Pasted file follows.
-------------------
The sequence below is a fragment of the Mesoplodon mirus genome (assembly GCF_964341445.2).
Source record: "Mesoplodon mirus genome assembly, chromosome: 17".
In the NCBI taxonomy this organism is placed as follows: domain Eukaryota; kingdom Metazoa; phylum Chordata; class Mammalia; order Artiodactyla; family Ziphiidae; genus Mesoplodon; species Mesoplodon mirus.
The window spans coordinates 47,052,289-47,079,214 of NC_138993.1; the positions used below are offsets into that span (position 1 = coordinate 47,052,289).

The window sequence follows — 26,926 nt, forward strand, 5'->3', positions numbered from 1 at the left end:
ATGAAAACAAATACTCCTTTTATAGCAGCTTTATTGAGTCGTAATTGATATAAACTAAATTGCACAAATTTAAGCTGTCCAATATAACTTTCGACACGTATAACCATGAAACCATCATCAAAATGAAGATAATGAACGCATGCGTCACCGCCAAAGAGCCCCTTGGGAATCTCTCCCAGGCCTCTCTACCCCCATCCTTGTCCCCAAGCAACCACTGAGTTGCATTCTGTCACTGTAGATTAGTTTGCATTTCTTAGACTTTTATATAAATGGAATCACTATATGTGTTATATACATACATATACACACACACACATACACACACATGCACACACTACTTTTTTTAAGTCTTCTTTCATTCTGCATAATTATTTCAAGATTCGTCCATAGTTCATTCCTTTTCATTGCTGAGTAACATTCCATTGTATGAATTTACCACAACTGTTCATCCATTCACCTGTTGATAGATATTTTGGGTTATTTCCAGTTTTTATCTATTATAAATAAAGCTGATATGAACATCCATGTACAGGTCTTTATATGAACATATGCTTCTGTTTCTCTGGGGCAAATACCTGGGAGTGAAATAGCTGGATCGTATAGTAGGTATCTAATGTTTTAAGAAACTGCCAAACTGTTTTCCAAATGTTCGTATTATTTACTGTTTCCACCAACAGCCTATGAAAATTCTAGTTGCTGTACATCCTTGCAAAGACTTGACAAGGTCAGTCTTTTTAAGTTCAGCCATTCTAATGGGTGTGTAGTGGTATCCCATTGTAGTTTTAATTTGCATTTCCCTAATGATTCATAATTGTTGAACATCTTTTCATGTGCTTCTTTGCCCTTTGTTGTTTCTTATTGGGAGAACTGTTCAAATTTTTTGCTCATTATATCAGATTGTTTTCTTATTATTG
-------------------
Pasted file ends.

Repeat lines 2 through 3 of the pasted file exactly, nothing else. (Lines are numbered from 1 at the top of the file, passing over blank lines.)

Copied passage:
Source record: "Mesoplodon mirus genome assembly, chromosome: 17".
In the NCBI taxonomy this organism is placed as follows: domain Eukaryota; kingdom Metazoa; phylum Chordata; class Mammalia; order Artiodactyla; family Ziphiidae; genus Mesoplodon; species Mesoplodon mirus.